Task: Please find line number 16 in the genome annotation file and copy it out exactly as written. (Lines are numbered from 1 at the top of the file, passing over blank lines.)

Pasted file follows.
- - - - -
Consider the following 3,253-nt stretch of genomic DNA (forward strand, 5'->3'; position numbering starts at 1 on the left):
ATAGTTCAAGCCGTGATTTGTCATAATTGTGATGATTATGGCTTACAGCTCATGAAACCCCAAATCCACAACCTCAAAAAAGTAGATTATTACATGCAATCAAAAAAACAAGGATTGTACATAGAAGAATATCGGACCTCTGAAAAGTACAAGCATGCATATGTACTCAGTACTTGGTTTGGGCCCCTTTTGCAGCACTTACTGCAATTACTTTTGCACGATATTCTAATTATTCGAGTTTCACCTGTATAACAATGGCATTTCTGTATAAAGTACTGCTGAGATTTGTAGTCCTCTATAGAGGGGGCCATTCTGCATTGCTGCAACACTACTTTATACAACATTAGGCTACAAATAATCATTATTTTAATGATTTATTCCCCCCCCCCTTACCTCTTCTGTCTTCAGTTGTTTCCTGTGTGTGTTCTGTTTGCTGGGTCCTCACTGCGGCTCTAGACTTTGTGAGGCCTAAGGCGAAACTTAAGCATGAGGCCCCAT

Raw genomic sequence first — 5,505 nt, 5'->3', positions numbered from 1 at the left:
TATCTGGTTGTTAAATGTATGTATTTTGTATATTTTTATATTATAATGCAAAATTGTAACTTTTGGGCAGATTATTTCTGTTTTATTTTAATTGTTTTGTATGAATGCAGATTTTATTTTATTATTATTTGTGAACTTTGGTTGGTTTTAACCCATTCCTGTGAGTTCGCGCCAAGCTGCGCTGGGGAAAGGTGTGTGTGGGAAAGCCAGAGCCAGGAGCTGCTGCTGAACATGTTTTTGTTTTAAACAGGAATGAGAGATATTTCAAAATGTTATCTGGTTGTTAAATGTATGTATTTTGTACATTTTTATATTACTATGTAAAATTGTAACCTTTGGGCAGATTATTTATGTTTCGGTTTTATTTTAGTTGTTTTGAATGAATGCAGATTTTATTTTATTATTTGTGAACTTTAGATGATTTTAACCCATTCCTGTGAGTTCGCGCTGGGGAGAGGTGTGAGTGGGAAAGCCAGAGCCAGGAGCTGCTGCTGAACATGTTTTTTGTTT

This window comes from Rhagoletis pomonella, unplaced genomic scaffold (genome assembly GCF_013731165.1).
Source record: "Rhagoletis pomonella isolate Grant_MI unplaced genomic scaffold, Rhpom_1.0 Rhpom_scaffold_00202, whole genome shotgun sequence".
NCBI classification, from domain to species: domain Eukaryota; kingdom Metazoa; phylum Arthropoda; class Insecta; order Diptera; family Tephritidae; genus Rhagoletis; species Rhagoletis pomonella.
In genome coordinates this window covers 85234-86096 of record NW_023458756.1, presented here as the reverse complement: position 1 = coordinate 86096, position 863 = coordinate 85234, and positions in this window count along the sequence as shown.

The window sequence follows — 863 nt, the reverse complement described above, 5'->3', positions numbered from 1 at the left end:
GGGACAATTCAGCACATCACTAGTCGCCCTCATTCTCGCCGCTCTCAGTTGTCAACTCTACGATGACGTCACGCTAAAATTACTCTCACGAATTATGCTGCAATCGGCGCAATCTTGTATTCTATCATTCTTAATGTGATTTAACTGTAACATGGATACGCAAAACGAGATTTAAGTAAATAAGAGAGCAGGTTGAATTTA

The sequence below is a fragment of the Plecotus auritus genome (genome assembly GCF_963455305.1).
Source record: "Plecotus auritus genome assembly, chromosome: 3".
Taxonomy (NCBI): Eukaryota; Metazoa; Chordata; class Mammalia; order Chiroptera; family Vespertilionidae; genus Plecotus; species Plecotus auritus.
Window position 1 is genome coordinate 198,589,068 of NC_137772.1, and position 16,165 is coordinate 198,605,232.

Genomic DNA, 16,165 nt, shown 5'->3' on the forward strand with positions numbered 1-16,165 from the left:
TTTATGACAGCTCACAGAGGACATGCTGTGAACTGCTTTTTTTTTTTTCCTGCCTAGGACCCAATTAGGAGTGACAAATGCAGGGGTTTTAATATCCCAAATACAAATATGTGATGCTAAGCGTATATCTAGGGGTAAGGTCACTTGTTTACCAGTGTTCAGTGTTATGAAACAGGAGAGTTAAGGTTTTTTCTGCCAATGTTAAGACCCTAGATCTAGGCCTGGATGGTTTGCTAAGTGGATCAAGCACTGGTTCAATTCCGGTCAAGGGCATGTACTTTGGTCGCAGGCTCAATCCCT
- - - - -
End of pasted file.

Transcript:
TTTATGACAGCTCACAGAGGACATGCTGTGAACTGCTTTTTTTTTTTTCCTGCCTAGGACCCAATTAGGAGTGACAAATGCAGGGGTTTTAATATCCCAAATACAAATATGTGATGCTAAGCGTATATCTAGGGGTAAGGTCACTTGTTTACCAGTGTTCAGTGTTATGAAACAGGAGAGTTAAGGTTTTTTCTGCCAATGTTAAGACCCTAGATCTAGGCCTGGATGGTTTGCTAAGTGGATCAAGCACTGGTTCAATTCCGGTCAAGGGCATGTACTTTGGTCGCAGGCTCAATCCCT